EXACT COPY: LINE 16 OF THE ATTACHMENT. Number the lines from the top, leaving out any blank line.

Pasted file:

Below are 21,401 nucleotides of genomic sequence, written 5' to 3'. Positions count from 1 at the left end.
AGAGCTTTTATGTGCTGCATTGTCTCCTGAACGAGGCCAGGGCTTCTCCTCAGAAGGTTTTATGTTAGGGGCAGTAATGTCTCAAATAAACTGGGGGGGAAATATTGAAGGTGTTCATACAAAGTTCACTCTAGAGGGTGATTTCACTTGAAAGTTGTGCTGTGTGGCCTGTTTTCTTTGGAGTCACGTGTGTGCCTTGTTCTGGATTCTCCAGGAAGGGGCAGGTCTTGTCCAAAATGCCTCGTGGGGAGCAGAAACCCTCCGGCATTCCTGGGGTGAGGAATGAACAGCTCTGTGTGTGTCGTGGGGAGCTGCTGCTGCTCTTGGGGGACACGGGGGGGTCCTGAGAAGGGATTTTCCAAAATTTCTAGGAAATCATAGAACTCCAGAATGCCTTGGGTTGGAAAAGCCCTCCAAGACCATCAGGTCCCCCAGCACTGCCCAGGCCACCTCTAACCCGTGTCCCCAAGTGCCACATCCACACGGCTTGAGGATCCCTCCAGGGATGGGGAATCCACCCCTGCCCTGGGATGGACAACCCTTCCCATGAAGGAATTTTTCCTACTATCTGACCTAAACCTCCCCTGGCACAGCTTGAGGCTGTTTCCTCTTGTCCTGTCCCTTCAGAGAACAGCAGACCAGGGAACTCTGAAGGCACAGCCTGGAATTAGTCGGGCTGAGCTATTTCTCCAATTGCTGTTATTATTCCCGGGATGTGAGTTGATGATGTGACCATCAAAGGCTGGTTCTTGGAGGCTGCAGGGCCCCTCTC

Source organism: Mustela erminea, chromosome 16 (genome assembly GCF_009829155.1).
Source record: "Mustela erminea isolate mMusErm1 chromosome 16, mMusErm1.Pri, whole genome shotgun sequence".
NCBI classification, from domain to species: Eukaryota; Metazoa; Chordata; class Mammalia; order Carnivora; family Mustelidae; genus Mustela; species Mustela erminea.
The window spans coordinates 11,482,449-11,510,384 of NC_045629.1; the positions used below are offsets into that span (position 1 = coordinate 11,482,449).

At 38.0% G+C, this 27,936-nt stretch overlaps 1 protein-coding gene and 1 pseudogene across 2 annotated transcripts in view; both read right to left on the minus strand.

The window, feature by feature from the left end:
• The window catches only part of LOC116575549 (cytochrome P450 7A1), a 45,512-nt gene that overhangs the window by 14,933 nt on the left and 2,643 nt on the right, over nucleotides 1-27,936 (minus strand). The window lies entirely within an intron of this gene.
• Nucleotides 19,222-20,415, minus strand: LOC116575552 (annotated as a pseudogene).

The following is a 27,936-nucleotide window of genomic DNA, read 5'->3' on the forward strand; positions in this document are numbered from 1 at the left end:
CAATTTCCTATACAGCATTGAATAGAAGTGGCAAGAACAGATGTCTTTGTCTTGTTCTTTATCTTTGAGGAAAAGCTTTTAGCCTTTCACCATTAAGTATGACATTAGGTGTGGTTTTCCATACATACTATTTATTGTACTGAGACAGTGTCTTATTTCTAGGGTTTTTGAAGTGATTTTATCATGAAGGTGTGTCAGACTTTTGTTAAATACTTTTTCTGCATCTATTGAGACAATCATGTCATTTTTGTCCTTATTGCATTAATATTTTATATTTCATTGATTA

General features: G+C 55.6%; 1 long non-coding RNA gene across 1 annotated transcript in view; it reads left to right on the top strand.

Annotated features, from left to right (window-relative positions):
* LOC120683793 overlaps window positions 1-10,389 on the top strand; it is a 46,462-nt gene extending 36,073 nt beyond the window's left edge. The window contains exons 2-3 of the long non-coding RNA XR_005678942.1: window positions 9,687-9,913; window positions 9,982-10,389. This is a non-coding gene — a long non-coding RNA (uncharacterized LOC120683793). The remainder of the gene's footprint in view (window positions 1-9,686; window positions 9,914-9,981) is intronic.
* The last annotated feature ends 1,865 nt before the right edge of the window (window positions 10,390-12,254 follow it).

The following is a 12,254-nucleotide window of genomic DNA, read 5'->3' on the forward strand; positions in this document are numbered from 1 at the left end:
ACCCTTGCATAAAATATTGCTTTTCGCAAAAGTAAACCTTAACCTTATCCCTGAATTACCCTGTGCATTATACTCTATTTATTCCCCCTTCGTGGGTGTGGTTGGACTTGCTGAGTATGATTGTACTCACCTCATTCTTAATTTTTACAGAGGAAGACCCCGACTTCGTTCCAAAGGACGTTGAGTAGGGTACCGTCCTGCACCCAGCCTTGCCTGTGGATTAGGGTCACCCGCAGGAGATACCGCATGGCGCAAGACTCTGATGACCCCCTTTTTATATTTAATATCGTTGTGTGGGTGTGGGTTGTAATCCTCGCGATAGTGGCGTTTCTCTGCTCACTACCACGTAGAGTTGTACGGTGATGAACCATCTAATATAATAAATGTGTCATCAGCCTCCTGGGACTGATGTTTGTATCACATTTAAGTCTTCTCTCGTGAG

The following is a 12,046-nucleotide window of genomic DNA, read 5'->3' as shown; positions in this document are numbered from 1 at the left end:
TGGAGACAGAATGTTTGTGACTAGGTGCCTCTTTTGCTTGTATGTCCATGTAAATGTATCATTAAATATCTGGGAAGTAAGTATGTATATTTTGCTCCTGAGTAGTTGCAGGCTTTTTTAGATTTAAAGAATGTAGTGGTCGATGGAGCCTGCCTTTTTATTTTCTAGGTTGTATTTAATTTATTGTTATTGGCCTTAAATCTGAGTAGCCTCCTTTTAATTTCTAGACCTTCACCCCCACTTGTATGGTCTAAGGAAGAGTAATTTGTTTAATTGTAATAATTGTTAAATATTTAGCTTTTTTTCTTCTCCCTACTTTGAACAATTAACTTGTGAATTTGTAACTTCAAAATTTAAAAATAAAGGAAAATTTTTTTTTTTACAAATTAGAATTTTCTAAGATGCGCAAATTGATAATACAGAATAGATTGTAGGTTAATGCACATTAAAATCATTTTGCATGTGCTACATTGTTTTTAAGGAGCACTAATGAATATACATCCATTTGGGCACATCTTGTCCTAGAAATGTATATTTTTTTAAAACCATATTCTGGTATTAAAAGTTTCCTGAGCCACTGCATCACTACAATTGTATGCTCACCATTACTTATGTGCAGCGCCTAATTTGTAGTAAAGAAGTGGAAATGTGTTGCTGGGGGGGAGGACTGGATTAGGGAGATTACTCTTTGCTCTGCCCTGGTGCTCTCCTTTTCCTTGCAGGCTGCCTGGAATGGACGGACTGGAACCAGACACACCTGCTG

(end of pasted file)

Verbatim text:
* The last annotated feature ends 1,865 nt before the right edge of the window (window positions 10,390-12,254 follow it).